Reporting major BEE transactions



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The BEE Regulations of 2016, promulgated under the BEE Act, provide for the process of registering a major BEE transaction with the BEE Commission. The Minister of Trade and Industry published a notice on 9 June 2017, stipulating that a major BEE transaction is any BEE transaction concluded on or after 24 October 2014, which has a transaction value equal to or in excess of ZAR 25 million and results in an entity receiving ownership recognition in terms of Statement 100 of the Codes of Good Practice. These transactions must, within 15 days of being concluded, be submitted to the BEE Commission for registration by completing the prescribed form B-BBEE 18 in compliance with section 13F(1)(f) of the BEE Act.

All major BEE transactions concluded on or after 24 October 2014 (and before 9 June 2017) must be registered with the BEE Commission by 9 August 2017. Major BEE transactions concluded before 24 October 2014 may also be registered on a voluntary basis. There is also an obligation on parties to a major BEE transaction to notify the BEE Commission of any change to the BEE elements of an entity occurring after the transaction is registered (provided the change meets the ZAR 25 million threshold).

It is important to note that the BEE Act and the BEE Regulations do not require pre-approval of major BEE transactions by the BEE Commission.

The BEE Commission published a guidance note on 13 June 2017, which explains in more detail the reporting of major BEE transactions. In the guidance note, the BEE Commission stipulates that the following documents should be included when submitting form B-BBEE 18:

  • a brief description of the major BEE transaction;
  • a copy of a signed sale agreement, or similar agreement transferring shares/interest/assets/business, as the case may be, from one party/entity to another;
  • a copy of a signed shareholders’ agreement, or similar agreement governing the relationship between holders of interest, in respect of the major BEE transaction;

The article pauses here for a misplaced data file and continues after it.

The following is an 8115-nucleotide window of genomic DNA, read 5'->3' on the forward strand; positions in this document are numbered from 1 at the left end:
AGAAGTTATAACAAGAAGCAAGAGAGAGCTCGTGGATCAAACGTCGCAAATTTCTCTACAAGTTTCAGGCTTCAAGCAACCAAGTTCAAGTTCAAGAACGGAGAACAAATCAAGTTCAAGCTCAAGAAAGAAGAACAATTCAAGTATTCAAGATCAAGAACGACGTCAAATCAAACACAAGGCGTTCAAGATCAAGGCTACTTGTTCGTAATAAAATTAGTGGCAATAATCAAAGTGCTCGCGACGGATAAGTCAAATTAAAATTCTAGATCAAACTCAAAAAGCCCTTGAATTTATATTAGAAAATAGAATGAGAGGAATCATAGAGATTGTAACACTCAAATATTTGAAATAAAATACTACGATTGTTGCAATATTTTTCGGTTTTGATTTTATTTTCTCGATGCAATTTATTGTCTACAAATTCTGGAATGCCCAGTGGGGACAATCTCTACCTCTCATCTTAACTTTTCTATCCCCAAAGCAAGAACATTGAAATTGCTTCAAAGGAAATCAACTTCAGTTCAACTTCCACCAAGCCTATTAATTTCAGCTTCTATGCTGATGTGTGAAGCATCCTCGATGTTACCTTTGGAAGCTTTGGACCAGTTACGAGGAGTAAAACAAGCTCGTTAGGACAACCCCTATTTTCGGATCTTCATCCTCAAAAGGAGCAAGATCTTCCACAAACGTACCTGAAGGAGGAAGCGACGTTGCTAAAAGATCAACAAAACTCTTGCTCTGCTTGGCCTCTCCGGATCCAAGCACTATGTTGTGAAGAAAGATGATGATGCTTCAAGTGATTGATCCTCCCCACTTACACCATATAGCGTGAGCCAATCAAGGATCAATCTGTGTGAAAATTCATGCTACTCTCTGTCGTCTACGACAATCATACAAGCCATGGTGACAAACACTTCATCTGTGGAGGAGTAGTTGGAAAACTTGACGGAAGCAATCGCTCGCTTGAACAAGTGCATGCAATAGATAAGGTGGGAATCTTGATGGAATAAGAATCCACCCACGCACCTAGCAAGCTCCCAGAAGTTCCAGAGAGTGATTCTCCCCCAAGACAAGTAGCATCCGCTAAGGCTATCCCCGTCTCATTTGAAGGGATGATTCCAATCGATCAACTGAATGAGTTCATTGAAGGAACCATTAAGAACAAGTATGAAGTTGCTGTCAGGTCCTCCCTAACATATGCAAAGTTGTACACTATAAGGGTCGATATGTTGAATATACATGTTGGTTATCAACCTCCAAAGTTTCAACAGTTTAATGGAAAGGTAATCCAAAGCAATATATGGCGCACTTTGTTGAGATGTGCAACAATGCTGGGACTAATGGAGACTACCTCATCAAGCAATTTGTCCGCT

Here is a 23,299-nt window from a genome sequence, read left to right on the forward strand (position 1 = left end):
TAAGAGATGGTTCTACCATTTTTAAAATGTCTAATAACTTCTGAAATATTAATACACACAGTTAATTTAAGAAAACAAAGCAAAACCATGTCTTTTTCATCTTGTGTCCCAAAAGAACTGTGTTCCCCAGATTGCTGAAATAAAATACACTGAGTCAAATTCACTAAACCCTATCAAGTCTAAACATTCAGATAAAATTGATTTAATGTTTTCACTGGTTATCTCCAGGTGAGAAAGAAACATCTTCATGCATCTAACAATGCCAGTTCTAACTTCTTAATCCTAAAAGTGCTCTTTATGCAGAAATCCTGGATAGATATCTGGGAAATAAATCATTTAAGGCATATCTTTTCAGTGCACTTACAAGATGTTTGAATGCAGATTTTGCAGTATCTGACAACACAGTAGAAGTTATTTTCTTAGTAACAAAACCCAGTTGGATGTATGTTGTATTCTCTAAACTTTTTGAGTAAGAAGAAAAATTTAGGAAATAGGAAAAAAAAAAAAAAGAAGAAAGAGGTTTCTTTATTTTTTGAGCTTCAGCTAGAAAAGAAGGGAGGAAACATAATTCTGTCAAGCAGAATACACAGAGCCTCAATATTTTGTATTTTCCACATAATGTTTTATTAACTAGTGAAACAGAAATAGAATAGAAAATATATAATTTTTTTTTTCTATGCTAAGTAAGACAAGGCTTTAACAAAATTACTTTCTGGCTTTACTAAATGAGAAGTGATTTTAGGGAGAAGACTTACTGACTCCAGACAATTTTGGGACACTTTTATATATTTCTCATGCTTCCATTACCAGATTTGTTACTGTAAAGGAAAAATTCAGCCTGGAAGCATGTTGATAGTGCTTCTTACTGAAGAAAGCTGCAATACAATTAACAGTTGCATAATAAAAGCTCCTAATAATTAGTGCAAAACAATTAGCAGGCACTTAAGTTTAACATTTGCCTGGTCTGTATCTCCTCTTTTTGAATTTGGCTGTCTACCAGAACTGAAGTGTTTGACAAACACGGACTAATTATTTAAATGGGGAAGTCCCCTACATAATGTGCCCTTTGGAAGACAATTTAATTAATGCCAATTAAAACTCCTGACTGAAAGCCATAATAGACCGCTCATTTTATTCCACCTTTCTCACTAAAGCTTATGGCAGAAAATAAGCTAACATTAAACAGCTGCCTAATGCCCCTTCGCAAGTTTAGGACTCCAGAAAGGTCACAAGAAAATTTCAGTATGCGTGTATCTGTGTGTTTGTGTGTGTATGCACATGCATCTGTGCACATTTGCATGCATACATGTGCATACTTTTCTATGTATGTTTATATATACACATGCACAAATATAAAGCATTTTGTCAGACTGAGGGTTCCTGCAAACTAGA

• a copy of signed trust deeds, if the ownership structure of the major BEE transaction includes a trust;
  • a copy of a signed financing agreement relating to the major BEE transaction, irrespective of whether or not it was vendor financed;
  • a copy of a schematic diagram of the ownership structure before and after the conclusion of the major BEE transaction;
  • a copy of a valid BEE Certificate or a BEE sworn affidavit, as the case may be, of the measured entity involved in the major BEE transaction; and
  • any document that the parties/entities deem relevant to the major BEE transaction

One can claim confidentiality in respect of information submitted to the BEE Commission in terms of section 13L of the BEE Act. The BEE Commission may, subject to any confidentiality claimed, use the information submitted for registration of a major BEE transaction in producing a report which it may publish.

One has to question the capacity of the BEE Commission to consider each major BEE transaction in any detail. It may be that the BEE Commission will randomly check transactions or choose certain transactions based on criteria such as complaints lodged, high profile deals or ones that may have had adverse press coverage. There is no sanction in the BEE Act or in the BEE Regulations for failing to report a major BEE transaction within the prescribed time period. Failure to do so may however cause difficulties on exit and impact due diligence reporting, as future buyers are likely to request evidence of compliance with this legislative requirement.​​​​​

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